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Chapter 4

- Alternating Current Circuits

Chapter 4

4.6 Power in an AC Circuit 4.7 Resonance in a

Series RLC Circuit 4.8 The Transformer and Power

Transmission 4.9 Rectifiers and Filters

- 4-1 AC Sources
- 4.2 Resistors in an AC Circuit
- 4.3 Inductors in an AC Circuit
- 4.4 Capacitors in an AC Circuit
- 4.5 The RLC Series Circuit

Objecties The students should be able to

- Describe the sinusoidal variation in ac current

and voltage, and calculate their effective

values. - Write and apply equations for calculating the

inductive and capacitive reactance for inductors

and capacitors in an ac circuit. - Describe, with diagrams and equations, the phase

relationships for circuits containing resistance,

capacitance, and inductance.

- Write and apply equations for calculating the

impedance, the phase angle, the effective

current, the average power, and the resonant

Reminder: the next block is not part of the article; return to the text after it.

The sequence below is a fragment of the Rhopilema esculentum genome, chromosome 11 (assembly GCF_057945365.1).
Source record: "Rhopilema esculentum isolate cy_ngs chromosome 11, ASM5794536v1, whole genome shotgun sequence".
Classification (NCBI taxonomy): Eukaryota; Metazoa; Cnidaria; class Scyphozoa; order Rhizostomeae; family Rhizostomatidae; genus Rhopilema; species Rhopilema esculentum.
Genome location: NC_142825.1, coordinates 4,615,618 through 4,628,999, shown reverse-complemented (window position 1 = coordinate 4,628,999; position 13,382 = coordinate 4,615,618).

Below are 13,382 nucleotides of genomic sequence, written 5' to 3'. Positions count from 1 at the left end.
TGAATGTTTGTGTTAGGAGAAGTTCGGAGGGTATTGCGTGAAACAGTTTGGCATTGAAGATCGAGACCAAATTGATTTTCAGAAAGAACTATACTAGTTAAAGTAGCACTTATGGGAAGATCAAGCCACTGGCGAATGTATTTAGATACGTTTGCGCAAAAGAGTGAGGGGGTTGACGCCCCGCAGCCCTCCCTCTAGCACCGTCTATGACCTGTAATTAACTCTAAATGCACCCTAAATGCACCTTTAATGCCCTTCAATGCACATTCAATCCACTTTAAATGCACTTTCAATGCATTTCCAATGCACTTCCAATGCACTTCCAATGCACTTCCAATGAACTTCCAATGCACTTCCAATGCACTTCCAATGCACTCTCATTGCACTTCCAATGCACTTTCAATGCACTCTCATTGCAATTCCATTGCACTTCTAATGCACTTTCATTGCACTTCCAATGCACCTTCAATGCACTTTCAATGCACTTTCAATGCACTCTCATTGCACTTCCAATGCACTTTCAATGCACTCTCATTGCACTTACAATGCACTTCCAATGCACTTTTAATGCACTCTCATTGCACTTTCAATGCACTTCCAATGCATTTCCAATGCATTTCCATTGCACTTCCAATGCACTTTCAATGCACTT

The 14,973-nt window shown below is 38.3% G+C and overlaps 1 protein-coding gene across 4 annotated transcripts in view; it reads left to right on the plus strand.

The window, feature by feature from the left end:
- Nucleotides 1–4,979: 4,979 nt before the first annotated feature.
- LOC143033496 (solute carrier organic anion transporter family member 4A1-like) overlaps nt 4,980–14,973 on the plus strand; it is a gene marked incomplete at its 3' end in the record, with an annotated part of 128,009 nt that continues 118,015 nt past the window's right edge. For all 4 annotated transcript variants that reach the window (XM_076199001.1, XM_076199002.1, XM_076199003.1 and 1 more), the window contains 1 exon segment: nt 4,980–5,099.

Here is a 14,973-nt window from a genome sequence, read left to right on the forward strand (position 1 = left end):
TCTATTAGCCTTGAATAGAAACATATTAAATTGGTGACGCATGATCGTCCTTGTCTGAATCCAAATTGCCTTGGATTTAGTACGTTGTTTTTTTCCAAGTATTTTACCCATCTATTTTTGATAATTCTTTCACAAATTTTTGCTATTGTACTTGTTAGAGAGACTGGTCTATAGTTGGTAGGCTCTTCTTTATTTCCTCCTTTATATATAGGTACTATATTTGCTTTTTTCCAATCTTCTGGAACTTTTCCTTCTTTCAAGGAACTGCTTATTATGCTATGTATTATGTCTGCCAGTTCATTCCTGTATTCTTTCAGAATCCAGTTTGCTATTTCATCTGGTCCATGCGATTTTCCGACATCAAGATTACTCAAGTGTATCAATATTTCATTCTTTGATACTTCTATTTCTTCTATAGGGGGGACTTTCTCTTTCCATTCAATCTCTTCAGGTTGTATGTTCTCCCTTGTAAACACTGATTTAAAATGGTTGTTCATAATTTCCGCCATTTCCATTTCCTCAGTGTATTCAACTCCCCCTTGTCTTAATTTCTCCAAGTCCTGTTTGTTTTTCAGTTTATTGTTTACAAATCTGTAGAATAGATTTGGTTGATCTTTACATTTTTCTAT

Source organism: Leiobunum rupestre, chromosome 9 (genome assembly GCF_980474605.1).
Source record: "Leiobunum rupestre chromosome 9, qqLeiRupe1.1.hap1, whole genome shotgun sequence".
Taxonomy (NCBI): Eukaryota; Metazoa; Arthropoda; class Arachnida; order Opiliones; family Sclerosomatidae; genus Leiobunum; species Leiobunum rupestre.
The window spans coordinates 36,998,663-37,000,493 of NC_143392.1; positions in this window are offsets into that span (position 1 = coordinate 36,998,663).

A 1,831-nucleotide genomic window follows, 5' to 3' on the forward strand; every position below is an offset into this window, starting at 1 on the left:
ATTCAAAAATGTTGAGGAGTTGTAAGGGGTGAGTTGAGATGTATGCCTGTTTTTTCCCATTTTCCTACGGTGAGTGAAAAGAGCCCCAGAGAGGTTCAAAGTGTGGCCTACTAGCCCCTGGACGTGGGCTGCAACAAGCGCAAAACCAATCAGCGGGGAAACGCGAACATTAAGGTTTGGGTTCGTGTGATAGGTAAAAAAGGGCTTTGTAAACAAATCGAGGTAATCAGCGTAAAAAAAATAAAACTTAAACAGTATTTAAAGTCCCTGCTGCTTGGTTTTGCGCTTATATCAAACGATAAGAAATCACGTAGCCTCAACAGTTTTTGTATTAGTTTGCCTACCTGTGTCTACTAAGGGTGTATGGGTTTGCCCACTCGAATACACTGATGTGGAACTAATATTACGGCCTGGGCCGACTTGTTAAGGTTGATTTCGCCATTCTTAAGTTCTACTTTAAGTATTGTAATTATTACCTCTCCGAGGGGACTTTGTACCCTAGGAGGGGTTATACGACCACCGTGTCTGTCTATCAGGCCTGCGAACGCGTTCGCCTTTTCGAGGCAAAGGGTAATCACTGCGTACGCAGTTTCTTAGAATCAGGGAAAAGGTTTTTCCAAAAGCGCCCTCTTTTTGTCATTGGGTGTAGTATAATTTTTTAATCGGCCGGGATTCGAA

frequency for a series ac circuit. - Describe the basic operation of a step up and a

step-down transformer. - Write and apply the transformer equation and

determine the efficiency of a transformer.

4-1 AC Circuits

- An AC circuit consists of a combination of

circuit elements and a power source - The power source provides an alternative voltage,

Dv - Notation Note
- Lower case symbols will indicate instantaneous

values - Capital letters will indicate fixed values

In Last Lec.

- The output of an AC power source is sinusoidal

and varies with time according to the following

equation - ?v Vmax sin ?t
- ?v is the instantaneous voltage
- Vmax is the maximum output voltage of the source
- Also called the voltage amplitude